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Research Overview

The research program is structured around four interconnected pillars, resulting in four research lines. The first focuses on developing movement analysis methodologies and assessing the mechanical properties of biological tissues in vivo.

This pillar integrates biomechanical variables into computational models to estimate internal loads in the musculoskeletal system and simulate biomechanical processes. The second pillar employs these developed models and methods to investigate biomechanical factors influencing sports performance, injury mechanisms, and prevention strategies. To evaluate and optimize functionality in specific populations, indirect evaluation methods and field mechanical load monitoring systems are utilized to design intervention programs aiming at optimizing motor function and improving quality of life. The fourth pillar, integrated with members from the University of Coimbra, studies developmental changes in youth athletes using longitudinal models and multilevel modeling techniques.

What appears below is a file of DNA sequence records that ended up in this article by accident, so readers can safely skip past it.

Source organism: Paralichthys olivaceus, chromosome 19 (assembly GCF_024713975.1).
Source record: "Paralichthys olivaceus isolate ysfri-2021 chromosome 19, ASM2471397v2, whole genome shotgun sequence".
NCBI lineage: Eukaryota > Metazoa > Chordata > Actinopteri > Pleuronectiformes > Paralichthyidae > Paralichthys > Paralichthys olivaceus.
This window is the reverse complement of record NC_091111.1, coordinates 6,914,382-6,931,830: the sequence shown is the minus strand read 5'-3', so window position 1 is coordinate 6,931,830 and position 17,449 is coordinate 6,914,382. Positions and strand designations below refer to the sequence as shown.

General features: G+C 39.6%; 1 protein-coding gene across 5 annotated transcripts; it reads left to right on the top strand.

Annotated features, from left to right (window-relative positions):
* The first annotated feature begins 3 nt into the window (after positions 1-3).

Research Lines:

  1. In Vivo and In Silico methodologies for studying the neuromusculoskeletal system: Aims at developing computational models to estimates internal loads and analyzes musculoskeletal systems.
  2. Biomechanical factors in sports performance and injury prevention: This line develops methods and models to study biomechanical factors affecting sports performance and injury mechanisms. Computational models estimate internal loads on injured tissues and identify influencing factors.
  3. Biomechanical prognostic factors for mobility alterations: This line designs exercise programs for mobility enhancement using field assessment methodologies and wearable sensors.
  4. Developmental studies of young athletes: Longitudinal analyses investigate growth, maturation, and training effects on athletic performance. Future research aims to predict knee muscle strength using multilevel modeling, considering factors such as age, maturity, body composition, and training.

Keywords: Musculoskeletal modeling; Applied biomechanics; Biomechanical prognostic factors; Studies in strength development

Contacts

Oeiras Valley

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